Food industry's migrant worker worries spelled out in major report launched in Westminster

By Grimsby Telegraph | Posted: 14 Jul 2017

A HIGH-level report on the food industry has highlighted key growth opportunities for what is the UK’s largest manufacturing sector, while spelling out immigration and career attraction issues previously highlighted in ‘Europe’s Food Town’.

The Food and Drink Federation commissioned Grant Thornton to go in-depth into the sector. 

It explores the obstacles the industry faces, the unique geographical spread of the sector and its importance to the wider UK economy.

Findings also reveal the extent to which exiting the EU may threaten the industry’s future productivity should the sector not receive further support from the Government to help manage the transition. 

Seven key recommendations have now been revealed.

Ian Wright CBE, director general of the Food and Drink Federation, the national voice of UK manufacturers and an organisation in which Grimsby’s two biggest food producers – Icelandic Seachill and Young’s Seafood play a leading role – said: “This detailed report charts the future shape of our industry for many years to come. 

“It is a welcome assessment of the significant opportunities available to boost the productivity of the food and drink industry at a time of great economic uncertainty.

“The issues facing the food and drink industry are complex, but if we find the right solutions there is great reward  – not just for our sector and the wider economy. 

“We believe a new sector deal, working in partnership with Government and the ‘farm-to-fork’ supply chain, will harness this potential.”

The report’s key recommendations for Government include:

  • Work with education providers across the UK to increase availability of food and drink manufacturing specific apprenticeship training
  • Enhance the image of the food and drink industry and raise awareness of the range of career opportunities on offer – something Seafish is actively involved with in the seafood sector
  • Prioritise food and drink as the UK’s largest manufacturing industry in relation to any new immigration policy – an issue  highlighted by Seafood Grimsby & Humber
  • Work with industry to reduce product sugar levels and take an holistic approach to calorie reformulation
  • Further facilitate innovation through support for fundamental and applied research.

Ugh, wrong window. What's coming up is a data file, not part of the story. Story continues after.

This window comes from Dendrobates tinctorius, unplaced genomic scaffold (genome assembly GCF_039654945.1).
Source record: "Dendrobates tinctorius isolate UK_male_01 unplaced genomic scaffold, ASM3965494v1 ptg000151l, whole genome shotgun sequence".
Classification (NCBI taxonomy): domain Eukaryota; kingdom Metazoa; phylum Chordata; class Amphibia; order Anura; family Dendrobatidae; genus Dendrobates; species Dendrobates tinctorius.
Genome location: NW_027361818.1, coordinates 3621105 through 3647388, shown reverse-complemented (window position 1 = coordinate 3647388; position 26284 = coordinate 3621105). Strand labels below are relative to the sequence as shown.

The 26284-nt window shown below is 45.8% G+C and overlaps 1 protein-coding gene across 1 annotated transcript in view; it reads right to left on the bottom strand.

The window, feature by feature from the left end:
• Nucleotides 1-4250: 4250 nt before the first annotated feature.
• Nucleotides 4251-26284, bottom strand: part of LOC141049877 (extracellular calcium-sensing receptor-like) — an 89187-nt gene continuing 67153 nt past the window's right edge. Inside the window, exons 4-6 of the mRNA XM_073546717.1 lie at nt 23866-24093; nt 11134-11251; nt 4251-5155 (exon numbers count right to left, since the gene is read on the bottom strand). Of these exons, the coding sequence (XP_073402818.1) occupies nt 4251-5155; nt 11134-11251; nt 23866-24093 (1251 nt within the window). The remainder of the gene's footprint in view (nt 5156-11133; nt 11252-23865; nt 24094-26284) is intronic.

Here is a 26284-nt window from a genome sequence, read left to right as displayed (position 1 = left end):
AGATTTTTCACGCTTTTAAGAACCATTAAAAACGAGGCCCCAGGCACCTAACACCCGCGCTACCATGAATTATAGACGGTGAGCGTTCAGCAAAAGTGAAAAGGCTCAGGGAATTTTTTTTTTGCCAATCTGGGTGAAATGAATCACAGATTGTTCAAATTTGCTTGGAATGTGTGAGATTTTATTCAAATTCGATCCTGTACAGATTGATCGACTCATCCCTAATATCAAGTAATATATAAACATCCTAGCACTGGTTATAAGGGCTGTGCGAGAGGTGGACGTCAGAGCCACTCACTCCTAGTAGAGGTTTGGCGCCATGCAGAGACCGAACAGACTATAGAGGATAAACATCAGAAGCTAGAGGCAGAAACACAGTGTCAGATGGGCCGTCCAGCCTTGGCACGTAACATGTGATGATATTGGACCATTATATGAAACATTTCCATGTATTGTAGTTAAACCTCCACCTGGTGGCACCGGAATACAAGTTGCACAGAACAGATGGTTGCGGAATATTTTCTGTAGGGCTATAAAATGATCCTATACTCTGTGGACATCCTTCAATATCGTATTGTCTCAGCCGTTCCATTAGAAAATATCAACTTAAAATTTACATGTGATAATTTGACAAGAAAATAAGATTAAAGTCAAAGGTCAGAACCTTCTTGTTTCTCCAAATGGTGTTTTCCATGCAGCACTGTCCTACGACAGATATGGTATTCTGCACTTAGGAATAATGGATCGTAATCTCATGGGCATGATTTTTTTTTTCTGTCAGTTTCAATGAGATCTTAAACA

• Encourage more food and drink manufacturers to export to help grow the UK’s 2.2 per cent share of the global food and drink export market.
  • Work in partnership with industry to scale-up its provision of specialist export support for food and drink and identify distributors in untapped markets.

Gavin Darby, president of Food and Drink Federation, and chief executive of Premier Foods, said: “Our industry is critical to national security and the prosperity of our wider economy. 

“We have a well-earned global reputation for provenance, quality and innovation.

“The challenges we face in the next few years are unparalleled. The market environment in which we operate remains uncertain. We are a resilient and adaptable industry – we know there are huge opportunities available to our sector so we can sell more great British food and drink.

“ Therefore, it is key that we identify how best to harness our own growth potential and improve productivity.”


FDF’s key findings from report:

Skills: There is still great uncertainty regarding future access to EU workers, who are highly-valued and make up 32.5 per cent of the industry’s workforce.
Despite misconceptions, there is an even mix of skills within the sector – less than 9 per cent of roles are low-skilled. With 40,000 of the industry’s workforce expected to retire in the next ten years, 140,000 new workers are required by 2024.

Trade: Between 2006 and 2015 global food exports had a combined annual growth rate of 7 per cent. During the same period UK food and drink exports grew by 4 per cent.
EU nations Ireland, France, Holland and Germany were noted as key trading partners and the EEA remains the market with the greatest perceived potential. China, India and the UAE are seen as the top three markets that businesses would like to target.

Innovation: 89 per cent are involved in new product development with many manufacturers engaged in long-term calorie reduction programmes. Nearly half are involved in collaboration with higher education or research initiatives.


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